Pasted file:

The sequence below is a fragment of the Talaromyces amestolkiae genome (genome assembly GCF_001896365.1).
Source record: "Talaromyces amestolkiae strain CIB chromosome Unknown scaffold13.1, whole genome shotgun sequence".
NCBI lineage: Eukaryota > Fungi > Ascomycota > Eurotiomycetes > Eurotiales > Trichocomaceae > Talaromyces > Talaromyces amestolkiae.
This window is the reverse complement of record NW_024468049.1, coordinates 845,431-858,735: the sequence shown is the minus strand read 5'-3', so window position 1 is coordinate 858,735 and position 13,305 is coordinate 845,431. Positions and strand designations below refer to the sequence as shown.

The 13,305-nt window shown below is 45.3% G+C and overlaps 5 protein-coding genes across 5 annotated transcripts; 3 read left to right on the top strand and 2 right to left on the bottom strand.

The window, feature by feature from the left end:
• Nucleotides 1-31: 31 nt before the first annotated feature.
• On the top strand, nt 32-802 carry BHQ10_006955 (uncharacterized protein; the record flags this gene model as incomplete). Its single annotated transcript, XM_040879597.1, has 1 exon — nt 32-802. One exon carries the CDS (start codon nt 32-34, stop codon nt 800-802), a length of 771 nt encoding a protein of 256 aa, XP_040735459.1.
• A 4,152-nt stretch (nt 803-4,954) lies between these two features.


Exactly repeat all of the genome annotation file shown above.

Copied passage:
The sequence below is a fragment of the Talaromyces amestolkiae genome (genome assembly GCF_001896365.1).
Source record: "Talaromyces amestolkiae strain CIB chromosome Unknown scaffold13.1, whole genome shotgun sequence".
NCBI lineage: Eukaryota > Fungi > Ascomycota > Eurotiomycetes > Eurotiales > Trichocomaceae > Talaromyces > Talaromyces amestolkiae.
This window is the reverse complement of record NW_024468049.1, coordinates 845,431-858,735: the sequence shown is the minus strand read 5'-3', so window position 1 is coordinate 858,735 and position 13,305 is coordinate 845,431. Positions and strand designations below refer to the sequence as shown.

The 13,305-nt window shown below is 45.3% G+C and overlaps 5 protein-coding genes across 5 annotated transcripts; 3 read left to right on the top strand and 2 right to left on the bottom strand.

The window, feature by feature from the left end:
• Nucleotides 1-31: 31 nt before the first annotated feature.
• On the top strand, nt 32-802 carry BHQ10_006955 (uncharacterized protein; the record flags this gene model as incomplete). Its single annotated transcript, XM_040879597.1, has 1 exon — nt 32-802. One exon carries the CDS (start codon nt 32-34, stop codon nt 800-802), a length of 771 nt encoding a protein of 256 aa, XP_040735459.1.
• A 4,152-nt stretch (nt 803-4,954) lies between these two features.